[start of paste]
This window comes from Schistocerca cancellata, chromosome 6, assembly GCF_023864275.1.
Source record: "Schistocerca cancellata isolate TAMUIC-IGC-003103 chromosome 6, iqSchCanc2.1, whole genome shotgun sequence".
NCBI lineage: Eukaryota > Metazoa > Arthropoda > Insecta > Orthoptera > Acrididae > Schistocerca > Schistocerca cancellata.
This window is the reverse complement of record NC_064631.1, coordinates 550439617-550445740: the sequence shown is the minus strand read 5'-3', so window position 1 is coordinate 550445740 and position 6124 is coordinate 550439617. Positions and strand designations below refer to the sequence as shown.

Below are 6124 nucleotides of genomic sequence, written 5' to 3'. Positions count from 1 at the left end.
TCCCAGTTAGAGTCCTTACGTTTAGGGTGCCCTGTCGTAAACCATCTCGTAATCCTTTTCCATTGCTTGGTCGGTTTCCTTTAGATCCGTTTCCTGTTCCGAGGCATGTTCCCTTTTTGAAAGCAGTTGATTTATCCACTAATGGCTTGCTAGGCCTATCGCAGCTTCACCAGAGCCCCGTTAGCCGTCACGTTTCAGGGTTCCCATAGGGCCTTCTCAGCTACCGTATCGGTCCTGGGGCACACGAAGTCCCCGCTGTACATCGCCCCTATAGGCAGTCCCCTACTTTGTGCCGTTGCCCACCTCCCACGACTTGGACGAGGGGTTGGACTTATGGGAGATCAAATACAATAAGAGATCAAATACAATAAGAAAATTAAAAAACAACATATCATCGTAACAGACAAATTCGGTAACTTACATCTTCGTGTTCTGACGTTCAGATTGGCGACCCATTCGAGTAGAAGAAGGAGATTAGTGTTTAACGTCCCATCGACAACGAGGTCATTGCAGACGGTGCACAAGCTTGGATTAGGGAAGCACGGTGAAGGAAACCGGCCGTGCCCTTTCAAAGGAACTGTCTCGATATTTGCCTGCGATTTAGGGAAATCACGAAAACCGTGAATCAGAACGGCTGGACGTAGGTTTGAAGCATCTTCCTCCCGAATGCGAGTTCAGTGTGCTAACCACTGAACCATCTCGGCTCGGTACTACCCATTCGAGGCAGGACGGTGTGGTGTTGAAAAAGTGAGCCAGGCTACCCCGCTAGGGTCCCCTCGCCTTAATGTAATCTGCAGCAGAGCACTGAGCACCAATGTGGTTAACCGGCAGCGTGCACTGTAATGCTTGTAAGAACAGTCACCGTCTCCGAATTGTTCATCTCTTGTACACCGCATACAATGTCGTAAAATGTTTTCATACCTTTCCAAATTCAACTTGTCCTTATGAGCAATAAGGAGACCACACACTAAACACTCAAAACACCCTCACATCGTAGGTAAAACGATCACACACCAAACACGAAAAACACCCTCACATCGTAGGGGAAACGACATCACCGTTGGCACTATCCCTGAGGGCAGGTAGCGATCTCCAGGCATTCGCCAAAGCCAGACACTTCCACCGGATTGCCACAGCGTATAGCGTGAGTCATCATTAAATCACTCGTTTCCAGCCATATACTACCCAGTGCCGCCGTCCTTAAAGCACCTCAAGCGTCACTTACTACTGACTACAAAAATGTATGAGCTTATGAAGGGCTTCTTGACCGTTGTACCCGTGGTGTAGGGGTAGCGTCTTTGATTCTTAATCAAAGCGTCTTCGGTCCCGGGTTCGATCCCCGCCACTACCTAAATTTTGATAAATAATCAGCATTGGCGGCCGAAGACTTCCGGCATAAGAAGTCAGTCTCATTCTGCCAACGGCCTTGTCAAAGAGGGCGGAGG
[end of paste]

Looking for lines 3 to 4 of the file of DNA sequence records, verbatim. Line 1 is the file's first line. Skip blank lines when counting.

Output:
NCBI lineage: Eukaryota > Metazoa > Arthropoda > Insecta > Orthoptera > Acrididae > Schistocerca > Schistocerca cancellata.
This window is the reverse complement of record NC_064631.1, coordinates 550439617-550445740: the sequence shown is the minus strand read 5'-3', so window position 1 is coordinate 550445740 and position 6124 is coordinate 550439617. Positions and strand designations below refer to the sequence as shown.